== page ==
It wasn’t like swimming through molasses, rather a pleasant diversion
from exertion, like a local anesthetic is a diversion from pain. The
day was sunny and brisk, with the wind out of the north. I just didn’t
go that fast, is all. It was a day for sailing gently along, like the
five parachutists I watched drifting out of the sky, their round wings
rocking them gently to the ground not five hundred meters to my left.
Would they want to proceed any faster? I certainly did not.
Janwillem van der Wettering’s Tumbleweed one of his better
Grijpstra-and-de-Gier mystery novels. There was a whole cache of such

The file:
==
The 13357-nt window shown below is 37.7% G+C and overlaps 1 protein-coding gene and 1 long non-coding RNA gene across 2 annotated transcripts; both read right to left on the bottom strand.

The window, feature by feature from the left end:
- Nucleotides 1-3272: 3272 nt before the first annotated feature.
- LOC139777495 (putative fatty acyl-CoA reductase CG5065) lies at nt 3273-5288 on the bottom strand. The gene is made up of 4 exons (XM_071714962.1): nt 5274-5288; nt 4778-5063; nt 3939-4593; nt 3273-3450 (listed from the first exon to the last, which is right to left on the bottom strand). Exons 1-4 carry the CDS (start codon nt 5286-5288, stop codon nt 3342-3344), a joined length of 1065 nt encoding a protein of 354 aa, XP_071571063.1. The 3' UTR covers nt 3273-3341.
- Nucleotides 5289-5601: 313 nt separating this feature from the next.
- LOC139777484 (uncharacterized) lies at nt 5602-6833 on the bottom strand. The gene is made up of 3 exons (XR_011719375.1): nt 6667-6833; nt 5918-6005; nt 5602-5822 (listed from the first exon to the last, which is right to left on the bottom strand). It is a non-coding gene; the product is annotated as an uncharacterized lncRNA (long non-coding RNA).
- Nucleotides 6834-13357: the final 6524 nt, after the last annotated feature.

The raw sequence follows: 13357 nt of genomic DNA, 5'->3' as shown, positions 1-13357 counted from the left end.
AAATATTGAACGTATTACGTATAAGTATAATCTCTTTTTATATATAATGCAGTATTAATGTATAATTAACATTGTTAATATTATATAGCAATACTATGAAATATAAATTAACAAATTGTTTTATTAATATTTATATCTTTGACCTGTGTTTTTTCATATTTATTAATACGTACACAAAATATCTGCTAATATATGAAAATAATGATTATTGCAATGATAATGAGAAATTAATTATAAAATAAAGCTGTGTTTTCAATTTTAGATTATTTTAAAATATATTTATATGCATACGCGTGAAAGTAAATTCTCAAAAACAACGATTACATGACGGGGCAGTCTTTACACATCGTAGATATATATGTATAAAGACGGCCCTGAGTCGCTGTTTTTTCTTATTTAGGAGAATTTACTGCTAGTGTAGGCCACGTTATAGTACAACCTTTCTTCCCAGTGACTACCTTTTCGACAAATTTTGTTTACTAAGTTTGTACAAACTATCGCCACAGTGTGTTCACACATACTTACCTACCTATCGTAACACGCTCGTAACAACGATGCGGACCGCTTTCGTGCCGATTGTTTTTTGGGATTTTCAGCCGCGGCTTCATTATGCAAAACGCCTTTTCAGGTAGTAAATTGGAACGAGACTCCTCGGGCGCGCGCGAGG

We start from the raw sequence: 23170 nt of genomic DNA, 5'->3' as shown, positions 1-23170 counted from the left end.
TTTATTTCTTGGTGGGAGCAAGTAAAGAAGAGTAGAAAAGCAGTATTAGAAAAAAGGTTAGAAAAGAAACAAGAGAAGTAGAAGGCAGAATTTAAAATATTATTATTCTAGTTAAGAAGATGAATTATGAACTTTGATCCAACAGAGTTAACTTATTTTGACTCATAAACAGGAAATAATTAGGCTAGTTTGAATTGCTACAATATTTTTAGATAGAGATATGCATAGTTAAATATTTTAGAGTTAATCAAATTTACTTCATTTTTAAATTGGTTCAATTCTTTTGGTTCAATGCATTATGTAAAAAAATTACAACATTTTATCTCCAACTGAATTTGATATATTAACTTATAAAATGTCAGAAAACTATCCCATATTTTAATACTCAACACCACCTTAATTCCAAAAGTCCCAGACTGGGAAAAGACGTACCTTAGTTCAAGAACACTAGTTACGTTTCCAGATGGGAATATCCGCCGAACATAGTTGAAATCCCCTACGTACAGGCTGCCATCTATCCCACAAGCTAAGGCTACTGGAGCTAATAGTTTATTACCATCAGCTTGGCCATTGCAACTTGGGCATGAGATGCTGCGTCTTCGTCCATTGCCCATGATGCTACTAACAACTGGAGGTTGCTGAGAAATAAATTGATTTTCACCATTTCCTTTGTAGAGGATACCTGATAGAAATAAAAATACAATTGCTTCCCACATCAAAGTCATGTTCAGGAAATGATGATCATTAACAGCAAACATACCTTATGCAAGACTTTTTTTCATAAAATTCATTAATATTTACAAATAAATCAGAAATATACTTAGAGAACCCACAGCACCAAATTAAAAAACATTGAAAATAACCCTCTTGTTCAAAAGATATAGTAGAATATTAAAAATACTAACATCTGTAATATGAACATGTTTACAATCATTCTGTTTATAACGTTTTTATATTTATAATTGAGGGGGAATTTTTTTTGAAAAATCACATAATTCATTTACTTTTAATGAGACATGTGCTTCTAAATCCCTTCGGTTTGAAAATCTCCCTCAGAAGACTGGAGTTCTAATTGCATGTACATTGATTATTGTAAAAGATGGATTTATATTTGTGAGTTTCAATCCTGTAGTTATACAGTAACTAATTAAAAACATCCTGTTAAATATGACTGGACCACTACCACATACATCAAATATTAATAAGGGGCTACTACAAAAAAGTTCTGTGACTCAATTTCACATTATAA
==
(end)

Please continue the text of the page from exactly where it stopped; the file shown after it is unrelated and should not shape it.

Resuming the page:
I found in a spare room last month, and I’ve been reading them
serially, on the theory that if one is mildly amusing, five will
provide days of mild amusement, just the thing I’m longing for. I had
read a bunch back about 10 years ago, borrowed from the Brooklyn
Public Library. I had forgotten that they are crime novels that have
nothing to do with crime. Someone is killed brutally, then Grijpstra
and de Gier and their boss, the commissaris (who is never given a
name), talk to the friends and acquaintances of the victim and
eventually come up with a criminal, who in all books of the series is
uniformly urbane and sympathetic. Guilt is assigned, but it’s all so
existential! The crime just happened, just like the cops were there to
solve it, just like the parachutists fell out of the sky.